One of the group members contacted Martínez, the Spanish researcher, for help. Not only was Martínez a leading expert on Cortés, but she had taken thousands of photographs of AGN manuscripts documenting her colonial administration during two trips to Mexico City in 2010 and 2014.
Academics quickly compiled a list of nine documents auctioned since 2017. A tenth was to be sold by Swann Galleries on September 24, 2020: a 1521 missive to Cortés from some allies begging him to avoid a crown emissary Spanish intended to strip him of his powers.
It sounded familiar to Martínez. Looking at her photos, she found a match. The document posted on the Swann Galleries website was identical to the one she had photographed at AGN years earlier – down to the pen cursive and a small triangle-shaped piece of parchment missing from the left margin.
In all, Martínez had photographed eight of the 10 manuscripts allegedly extracted from the National Archives of Mexico.
“We really shouldn’t have such situations in the 21st century,” Martínez told Reuters.
The researchers made their concerns public in early September. Swann Galleries canceled its sale on September 24 following requests from Reuters.
Palafox, the archives legal adviser, said AGN did not contact the US auction house to stop the sale because it could not quickly establish – beyond the photos of Martínez – that the 1521 manuscript and others were, in fact, absent from his collection.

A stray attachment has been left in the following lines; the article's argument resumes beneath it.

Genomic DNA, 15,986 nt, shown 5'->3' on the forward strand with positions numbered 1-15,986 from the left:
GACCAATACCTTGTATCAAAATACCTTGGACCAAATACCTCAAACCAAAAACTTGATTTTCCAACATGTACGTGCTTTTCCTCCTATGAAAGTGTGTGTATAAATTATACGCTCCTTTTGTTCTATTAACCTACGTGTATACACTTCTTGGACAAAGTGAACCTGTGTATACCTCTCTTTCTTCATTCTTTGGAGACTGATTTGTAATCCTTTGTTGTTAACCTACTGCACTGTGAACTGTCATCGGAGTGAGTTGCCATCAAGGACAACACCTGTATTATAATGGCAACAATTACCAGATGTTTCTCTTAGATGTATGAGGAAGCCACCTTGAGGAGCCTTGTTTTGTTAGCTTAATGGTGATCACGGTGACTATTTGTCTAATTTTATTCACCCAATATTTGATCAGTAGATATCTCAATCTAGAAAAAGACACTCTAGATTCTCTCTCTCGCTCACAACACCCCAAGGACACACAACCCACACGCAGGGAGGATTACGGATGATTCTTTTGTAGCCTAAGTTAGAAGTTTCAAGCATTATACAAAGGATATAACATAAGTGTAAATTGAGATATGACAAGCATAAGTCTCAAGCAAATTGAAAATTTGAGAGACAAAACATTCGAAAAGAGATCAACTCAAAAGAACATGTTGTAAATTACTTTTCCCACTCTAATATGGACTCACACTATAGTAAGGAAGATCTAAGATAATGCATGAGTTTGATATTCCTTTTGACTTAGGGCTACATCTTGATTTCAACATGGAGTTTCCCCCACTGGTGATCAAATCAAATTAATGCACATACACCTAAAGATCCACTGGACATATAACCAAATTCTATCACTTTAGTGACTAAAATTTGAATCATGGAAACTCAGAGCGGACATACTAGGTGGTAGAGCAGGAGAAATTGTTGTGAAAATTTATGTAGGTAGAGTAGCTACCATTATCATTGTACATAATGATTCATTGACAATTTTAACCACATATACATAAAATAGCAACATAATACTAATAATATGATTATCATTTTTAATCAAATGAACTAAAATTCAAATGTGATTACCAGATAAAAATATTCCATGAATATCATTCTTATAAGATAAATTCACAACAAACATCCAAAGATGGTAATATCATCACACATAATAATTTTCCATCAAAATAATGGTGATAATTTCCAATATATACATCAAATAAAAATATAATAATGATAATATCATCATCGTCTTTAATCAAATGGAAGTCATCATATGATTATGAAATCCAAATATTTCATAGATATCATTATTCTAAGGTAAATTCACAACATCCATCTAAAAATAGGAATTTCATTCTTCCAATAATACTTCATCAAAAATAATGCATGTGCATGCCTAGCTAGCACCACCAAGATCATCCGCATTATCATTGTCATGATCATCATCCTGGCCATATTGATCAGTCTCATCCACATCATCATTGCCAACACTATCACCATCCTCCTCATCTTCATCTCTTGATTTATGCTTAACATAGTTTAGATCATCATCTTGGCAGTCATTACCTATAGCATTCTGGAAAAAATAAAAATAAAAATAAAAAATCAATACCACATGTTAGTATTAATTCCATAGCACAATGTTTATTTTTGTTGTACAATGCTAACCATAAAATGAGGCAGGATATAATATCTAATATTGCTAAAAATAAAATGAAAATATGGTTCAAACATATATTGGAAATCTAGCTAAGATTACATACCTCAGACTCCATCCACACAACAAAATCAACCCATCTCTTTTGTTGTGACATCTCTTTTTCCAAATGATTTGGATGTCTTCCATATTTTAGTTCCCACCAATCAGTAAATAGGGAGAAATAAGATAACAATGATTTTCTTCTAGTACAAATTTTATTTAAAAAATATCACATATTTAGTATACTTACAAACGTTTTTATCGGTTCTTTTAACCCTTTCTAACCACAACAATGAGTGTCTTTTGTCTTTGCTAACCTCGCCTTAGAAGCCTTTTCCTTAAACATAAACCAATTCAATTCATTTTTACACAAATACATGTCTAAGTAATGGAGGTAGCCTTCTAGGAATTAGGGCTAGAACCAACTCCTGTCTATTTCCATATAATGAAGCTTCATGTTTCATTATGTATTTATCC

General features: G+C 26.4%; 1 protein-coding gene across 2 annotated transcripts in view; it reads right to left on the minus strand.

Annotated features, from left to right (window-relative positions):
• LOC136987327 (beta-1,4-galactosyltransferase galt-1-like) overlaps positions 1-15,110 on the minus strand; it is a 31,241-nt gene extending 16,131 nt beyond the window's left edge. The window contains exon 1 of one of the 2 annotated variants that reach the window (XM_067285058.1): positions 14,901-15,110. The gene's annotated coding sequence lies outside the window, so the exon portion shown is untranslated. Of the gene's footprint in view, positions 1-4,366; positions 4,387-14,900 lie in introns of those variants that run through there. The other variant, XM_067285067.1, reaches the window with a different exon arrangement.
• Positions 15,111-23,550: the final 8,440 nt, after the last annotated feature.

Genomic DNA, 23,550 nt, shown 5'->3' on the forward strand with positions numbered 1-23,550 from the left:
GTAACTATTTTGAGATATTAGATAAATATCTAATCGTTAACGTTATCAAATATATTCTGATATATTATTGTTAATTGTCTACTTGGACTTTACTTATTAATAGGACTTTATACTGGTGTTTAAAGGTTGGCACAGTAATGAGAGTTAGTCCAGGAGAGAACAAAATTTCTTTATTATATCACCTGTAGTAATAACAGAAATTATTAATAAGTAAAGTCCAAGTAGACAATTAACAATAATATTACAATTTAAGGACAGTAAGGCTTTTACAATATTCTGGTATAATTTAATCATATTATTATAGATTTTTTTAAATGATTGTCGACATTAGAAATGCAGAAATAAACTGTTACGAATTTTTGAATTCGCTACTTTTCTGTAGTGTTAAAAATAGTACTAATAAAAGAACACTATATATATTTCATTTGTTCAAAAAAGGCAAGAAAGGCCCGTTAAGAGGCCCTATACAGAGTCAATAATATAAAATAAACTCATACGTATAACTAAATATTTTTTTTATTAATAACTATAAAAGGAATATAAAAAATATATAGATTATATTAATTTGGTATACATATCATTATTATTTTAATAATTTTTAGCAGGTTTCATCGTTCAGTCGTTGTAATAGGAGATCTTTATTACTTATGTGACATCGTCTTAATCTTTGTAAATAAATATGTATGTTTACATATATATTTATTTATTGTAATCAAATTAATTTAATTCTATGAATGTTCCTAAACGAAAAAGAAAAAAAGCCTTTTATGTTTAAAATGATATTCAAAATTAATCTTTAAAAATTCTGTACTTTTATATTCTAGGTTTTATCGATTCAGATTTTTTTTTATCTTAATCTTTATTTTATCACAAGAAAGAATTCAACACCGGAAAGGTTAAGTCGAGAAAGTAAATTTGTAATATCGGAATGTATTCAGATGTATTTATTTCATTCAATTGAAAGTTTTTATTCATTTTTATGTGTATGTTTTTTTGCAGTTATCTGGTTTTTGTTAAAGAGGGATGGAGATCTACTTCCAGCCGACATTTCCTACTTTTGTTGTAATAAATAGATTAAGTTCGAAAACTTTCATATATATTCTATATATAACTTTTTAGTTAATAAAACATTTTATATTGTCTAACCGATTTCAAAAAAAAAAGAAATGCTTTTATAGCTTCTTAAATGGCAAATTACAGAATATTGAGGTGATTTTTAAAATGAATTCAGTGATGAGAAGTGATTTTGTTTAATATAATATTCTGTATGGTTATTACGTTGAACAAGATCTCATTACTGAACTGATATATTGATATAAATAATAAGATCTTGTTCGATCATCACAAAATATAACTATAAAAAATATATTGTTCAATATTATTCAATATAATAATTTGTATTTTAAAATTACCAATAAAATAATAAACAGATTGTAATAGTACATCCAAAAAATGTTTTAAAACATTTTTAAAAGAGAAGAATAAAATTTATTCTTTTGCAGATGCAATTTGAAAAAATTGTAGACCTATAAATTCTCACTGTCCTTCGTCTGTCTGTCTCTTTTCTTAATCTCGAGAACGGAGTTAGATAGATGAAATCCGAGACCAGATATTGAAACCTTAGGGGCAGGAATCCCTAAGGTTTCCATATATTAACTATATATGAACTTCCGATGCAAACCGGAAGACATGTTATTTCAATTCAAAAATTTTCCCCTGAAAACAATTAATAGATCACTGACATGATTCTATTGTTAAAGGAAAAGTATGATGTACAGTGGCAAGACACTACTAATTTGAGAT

AGN hosts hundreds of thousands of documents, but only about 40% have been cataloged, Palafox said. “The remaining 60%, we don’t know what’s out there,” he says.
For help, archives staff turned to microfilm images recorded at AGN in 1993 by the Genealogical Society of Utah, a branch of The Church of Jesus Christ of Latter Saints. Days. The nonprofit, now known as FamilySearch, has photographed records around the world to help Mormons and others regain their ancestry.
In this microfilm, Palafox said, AGN staff found images of nine of the 10 manuscripts up for auction; a written description was found of 10. From there, AGN employees determined where these papers should have gone in its stacks. All were missing, Palafox said, some severely cut off from their colonial ties.
In October, Palafox said it set up a video call with U.S. investigators. He posted images of the Cortés documents from auction house websites alongside those from the 1993 microfilms and photos of researcher Martínez to show the similarities.
“It was enough to get their attention,” Palafox said.
A senior source from Mexico’s Foreign Ministry told Reuters that the US Department of Homeland Security, the US State Department and one of the US Federal Attorney’s offices in New York State are working to retrieve the documents . The State Department said it couldn’t comment on specific cases, but said the government was committed to tackling the theft and trafficking of cultural heritage. Other US officials declined to comment.
Palafox said Mexican federal prosecutors have also launched an investigation. Mexico’s attorney general’s office did not respond to requests for comment.
Wittman, the former FBI agent, said U.S. investigators would likely assign auction houses to identify sellers and shippers who handled the transport of the documents. The strategy, he said, is to work up the chain until they reach the suspected thieves in Mexico.